Two beliefs you can’t afford

Here are two beliefs that will guarantee falling short of your revenue targets this year…

First, accepting that the current economic difficulty is your lot in life.This attitude may be convenient and even true to a some degree.  But, it is disastrous.  To drift along thinking that this is just the way things are for now will leave you up stream without a paddle.  Too many professionals are far too willing to ride the economic ups and downs, taking only what comes their way.

Second, thinking you can’t do anything about it. Of course you can do something about it.  The economy doesn’t determine your income or productivity.  Your philosophy on attracting and serving clients determines your income.  Is your philosophy one of  scarcity or abundance?


5 traits of top producers

The audit partner said with sincerity, “If I had known this job involved such a focus on sales, I would have chosen a different career.”

Most professionals find themselves being pressured to sell more work in this economy.  So, if you’re one of those people who prefer to deliver the work rather than making sales calls, what are you to do?

Consider emulating your peers for whom rain making comes natural. Find out how they do it and what drives them to succeed.  Then go and do likewise.  If you will interview them, here are a few things you might expect to learn.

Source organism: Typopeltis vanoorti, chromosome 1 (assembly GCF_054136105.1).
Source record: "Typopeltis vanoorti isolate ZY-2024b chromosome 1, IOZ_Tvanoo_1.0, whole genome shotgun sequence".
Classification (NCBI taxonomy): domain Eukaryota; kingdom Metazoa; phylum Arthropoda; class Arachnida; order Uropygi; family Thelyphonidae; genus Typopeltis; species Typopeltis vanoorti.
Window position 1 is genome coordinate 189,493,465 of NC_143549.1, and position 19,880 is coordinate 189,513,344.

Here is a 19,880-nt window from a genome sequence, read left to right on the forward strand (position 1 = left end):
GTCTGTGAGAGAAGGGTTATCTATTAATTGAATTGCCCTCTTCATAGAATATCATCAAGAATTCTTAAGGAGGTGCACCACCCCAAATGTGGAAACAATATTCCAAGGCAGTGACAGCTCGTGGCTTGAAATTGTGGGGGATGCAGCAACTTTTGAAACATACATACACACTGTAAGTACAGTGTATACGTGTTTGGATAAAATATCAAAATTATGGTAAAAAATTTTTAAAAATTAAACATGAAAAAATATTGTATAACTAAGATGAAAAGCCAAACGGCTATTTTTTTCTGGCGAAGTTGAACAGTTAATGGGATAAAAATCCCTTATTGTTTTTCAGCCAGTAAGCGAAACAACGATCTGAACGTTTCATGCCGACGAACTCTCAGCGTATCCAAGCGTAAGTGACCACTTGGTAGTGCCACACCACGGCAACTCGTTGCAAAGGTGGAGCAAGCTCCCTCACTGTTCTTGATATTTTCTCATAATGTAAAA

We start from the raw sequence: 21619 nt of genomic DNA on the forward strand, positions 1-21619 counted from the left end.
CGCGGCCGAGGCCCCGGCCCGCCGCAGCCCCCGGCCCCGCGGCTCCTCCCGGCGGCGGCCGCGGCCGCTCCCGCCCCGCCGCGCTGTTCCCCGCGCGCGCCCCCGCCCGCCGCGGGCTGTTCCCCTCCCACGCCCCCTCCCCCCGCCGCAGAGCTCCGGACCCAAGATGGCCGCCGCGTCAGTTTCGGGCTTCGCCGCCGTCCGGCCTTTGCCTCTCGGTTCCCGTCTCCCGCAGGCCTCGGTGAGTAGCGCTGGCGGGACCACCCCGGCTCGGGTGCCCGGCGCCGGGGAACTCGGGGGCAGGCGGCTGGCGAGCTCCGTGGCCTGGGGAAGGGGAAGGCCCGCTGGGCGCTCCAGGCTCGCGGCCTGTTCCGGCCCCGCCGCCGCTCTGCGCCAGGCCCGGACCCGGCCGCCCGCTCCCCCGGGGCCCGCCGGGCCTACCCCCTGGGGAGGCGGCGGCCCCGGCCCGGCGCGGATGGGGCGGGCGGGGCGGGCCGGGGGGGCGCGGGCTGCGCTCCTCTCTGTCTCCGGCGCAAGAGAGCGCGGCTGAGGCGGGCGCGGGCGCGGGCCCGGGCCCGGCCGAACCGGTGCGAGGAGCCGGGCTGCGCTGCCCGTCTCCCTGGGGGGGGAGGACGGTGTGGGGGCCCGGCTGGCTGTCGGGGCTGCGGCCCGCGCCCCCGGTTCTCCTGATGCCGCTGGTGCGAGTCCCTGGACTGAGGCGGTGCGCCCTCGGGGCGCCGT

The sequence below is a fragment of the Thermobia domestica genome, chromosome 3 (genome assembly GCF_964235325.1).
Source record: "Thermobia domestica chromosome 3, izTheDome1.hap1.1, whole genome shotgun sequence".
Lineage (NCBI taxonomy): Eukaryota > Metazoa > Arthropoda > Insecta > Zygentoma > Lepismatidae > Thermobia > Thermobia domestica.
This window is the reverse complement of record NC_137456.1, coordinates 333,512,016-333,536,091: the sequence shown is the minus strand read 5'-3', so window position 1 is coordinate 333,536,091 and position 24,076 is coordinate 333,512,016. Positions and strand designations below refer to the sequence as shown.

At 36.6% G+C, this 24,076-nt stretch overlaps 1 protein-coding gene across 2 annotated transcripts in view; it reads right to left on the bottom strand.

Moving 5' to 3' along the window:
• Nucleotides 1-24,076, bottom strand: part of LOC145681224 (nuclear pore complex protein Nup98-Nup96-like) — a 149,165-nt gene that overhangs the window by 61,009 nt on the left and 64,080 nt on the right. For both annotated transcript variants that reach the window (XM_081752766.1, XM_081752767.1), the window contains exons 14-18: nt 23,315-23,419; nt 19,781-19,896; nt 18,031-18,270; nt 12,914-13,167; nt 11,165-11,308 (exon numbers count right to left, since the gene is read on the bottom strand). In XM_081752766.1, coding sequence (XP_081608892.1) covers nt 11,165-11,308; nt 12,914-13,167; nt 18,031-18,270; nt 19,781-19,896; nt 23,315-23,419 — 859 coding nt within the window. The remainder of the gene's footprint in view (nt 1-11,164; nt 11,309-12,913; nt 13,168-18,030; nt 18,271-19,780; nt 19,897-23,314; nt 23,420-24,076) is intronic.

1.  Relentless focus on the client, not on their feelings about prospecting

2.  Probing and getting the client to share information on their problems energizes them

3.  Confidence in their ability, and that of their team, to deliver a great solution permeates their persona

4.  Passion about their area of expertise that is convincing and influences the client to buy

5.  Genuine connection with key people in the client organization and demonstrating a sincere commitment to helping them succeed

You may also learn that the top producers are driven by fear. Fear is a good thing.  The fear of not being your best, not succeeding, or not delivering on commitments made to colleagues and family, keeps most of us productive when we want to quit.

No matter how you’re hard wired or what your personality, you can do these things as well.  Master them.


Accountants don’t pitch

Okay, most accountants are not comfortable making a sales pitch for new business.  But, who among you wouldn’t jump at the opportunity to present clients with your specific expertise?

A managing partner recently explained to me, “we now speak of growth, not sales and marketing.”  At first I thought he was joking. He wasn’t.

It seems a little ironic that in a time when most firms need new clients and to expand services in existing clients, that leadership would avoid talking about selling.  How can we separate sales from growth?  Growth is what you get after having made a successful sale.  No sale, no growth.

“If there is any one secret of success, it lies in the ability to get the other person’s point of view and see things from that person’s angle as well as from your own” Henry Ford

May I suggest that Henry Ford’s words have captured the art of the sale.  The ability to grasp the clients point of view and see things from the clients angle, as well as your own.  That is the essence of a great sale.